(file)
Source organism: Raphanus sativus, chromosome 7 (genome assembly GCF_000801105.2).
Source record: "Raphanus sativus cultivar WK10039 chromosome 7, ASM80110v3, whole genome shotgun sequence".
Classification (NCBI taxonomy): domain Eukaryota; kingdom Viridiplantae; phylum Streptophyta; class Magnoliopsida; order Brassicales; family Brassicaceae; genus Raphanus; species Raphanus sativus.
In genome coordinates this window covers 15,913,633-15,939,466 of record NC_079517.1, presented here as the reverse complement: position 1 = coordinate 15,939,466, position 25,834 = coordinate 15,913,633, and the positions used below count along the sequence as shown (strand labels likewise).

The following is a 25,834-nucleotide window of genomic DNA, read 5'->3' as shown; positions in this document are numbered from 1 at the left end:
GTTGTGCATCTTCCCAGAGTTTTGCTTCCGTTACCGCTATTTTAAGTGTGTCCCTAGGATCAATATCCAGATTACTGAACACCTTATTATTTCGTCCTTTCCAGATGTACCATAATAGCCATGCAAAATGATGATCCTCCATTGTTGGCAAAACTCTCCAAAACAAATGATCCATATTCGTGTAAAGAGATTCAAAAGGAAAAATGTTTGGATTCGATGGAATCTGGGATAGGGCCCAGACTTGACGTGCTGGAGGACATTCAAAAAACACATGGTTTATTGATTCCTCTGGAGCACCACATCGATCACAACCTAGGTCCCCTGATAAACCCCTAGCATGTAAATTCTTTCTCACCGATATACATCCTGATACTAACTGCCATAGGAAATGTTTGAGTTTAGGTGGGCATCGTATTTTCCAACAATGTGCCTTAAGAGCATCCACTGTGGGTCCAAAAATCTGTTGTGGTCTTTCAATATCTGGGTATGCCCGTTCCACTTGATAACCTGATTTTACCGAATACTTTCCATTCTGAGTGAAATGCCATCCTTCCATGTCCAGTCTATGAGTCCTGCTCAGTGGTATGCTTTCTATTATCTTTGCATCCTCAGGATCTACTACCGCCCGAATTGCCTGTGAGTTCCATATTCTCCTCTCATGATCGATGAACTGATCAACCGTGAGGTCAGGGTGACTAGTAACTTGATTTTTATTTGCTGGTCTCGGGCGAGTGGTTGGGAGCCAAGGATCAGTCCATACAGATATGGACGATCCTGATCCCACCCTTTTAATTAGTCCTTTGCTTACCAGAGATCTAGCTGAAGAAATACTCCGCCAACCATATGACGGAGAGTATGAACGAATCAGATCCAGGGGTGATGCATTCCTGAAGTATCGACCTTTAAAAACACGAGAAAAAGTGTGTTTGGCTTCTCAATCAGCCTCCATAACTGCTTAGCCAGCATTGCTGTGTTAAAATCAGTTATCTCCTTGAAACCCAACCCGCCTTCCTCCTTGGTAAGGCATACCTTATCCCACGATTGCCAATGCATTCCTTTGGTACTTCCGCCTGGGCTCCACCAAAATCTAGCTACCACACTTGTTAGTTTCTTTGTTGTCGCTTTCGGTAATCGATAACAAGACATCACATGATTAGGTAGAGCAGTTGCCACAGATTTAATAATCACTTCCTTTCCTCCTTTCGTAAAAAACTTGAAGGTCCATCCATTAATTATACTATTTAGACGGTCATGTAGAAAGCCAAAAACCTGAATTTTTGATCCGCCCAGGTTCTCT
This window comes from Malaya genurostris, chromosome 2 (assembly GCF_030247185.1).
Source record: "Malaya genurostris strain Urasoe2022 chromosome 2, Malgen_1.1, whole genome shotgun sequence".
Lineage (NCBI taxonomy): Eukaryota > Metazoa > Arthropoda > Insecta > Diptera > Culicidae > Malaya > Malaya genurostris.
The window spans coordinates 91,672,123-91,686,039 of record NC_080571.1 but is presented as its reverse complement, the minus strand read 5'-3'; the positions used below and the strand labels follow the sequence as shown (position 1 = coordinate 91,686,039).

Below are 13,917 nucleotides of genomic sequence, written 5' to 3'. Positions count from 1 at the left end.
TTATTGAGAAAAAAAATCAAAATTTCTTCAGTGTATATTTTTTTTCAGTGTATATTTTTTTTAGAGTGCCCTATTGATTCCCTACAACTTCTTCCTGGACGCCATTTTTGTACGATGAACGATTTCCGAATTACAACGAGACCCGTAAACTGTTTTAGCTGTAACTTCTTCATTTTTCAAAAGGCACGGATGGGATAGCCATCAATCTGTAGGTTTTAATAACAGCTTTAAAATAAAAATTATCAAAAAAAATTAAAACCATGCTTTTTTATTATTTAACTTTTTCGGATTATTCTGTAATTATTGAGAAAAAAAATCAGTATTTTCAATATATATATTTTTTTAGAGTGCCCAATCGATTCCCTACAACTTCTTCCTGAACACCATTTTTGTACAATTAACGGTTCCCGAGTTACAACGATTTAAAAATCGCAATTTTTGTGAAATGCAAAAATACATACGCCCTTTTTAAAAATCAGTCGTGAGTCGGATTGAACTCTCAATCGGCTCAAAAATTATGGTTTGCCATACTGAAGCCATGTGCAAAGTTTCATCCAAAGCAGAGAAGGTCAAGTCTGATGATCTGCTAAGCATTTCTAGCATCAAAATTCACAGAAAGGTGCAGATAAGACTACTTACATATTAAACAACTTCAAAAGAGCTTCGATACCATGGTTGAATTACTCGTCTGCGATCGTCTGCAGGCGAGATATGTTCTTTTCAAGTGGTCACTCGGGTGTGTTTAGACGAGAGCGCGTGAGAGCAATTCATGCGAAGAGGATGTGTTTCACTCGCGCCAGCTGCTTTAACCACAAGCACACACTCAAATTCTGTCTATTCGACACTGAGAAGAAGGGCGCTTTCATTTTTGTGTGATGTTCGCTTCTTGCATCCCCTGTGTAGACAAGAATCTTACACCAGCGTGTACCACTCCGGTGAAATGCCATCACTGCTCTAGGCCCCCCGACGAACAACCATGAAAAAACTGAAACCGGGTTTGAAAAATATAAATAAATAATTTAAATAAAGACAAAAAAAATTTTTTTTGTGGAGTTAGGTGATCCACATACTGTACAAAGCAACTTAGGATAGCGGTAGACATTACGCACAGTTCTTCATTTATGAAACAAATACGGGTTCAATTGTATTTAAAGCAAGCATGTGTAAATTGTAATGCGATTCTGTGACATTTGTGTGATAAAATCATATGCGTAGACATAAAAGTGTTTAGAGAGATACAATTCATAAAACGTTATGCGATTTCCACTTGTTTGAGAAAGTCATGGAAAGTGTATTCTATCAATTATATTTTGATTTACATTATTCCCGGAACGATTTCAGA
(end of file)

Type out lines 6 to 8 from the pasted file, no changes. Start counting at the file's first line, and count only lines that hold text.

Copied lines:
GTTGTGCATCTTCCCAGAGTTTTGCTTCCGTTACCGCTATTTTAAGTGTGTCCCTAGGATCAATATCCAGATTACTGAACACCTTATTATTTCGTCCTTTCCAGATGTACCATAATAGCCATGCAAAATGATGATCCTCCATTGTTGGCAAAACTCTCCAAAACAAATGATCCATATTCGTGTAAAGAGATTCAAAAGGAAAAATGTTTGGATTCGATGGAATCTGGGATAGGGCCCAGACTTGACGTGCTGGAGGACATTCAAAAAACACATGGTTTATTGATTCCTCTGGAGCACCACATCGATCACAACCTAGGTCCCCTGATAAACCCCTAGCATGTAAATTCTTTCTCACCGATATACATCCTGATACTAACTGCCATAGGAAATGTTTGAGTTTAGGTGGGCATCGTATTTTCCAACAATGTGCCTTAAGAGCATCCACTGTGGGTCCAAAAATCTGTTGTGGTCTTTCAATATCTGGGTATGCCCGTTCCACTTGATAACCTGATTTTACCGAATACTTTCCATTCTGAGTGAAATGCCATCCTTCCATGTCCAGTCTATGAGTCCTGCTCAGTGGTATGCTTTCTATTATCTTTGCATCCTCAGGATCTACTACCGCCCGAATTGCCTGTGAGTTCCATATTCTCCTCTCATGATCGATGAACTGATCAACCGTGAGGTCAGGGTGACTAGTAACTTGATTTTTATTTGCTGGTCTCGGGCGAGTGGTTGGGAGCCAAGGATCAGTCCATACAGATATGGACGATCCTGATCCCACCCTTTTAATTAGTCCTTTGCTTACCAGAGATCTAGCTGAAGAAATACTCCGCCAACCATATGACGGAGAGTATGAACGAATCAGATCCAGGGGTGATGCATTCCTGAAGTATCGACCTTTAAAAACACGAGAAAAAGTGTGTTTGGCTTCTCAATCAGCCTCCATAACTGCTTAGCCAGCATTGCTGTGTTAAAATCAGTTATCTCCTTGAAACCCAACCCGCCTTCCTCCTTGGTAAGGCATACCTTATCCCACGATTGCCAATGCATTCCTTTGGTACTTCCGCCTGGGCTCCACCAAAATCTAGCTACCACACTTGTTAGTTTCTTTGTTGTCGCTTTCGGTAATCGATAACAAGACATCACATGATTAGGTAGAGCAGTTGCCACAGATTTAATAATCACTTCCTTTCCTCCTTTCGTAAAAAACTTGAAGGTCCATCCATTAATTATACTATTTAGACGGTCATGTAGAAAGCCAAAAACCTGAATTTTTGATCCGCCCAGGTTCTCT
This window comes from Malaya genurostris, chromosome 2 (assembly GCF_030247185.1).
Source record: "Malaya genurostris strain Urasoe2022 chromosome 2, Malgen_1.1, whole genome shotgun sequence".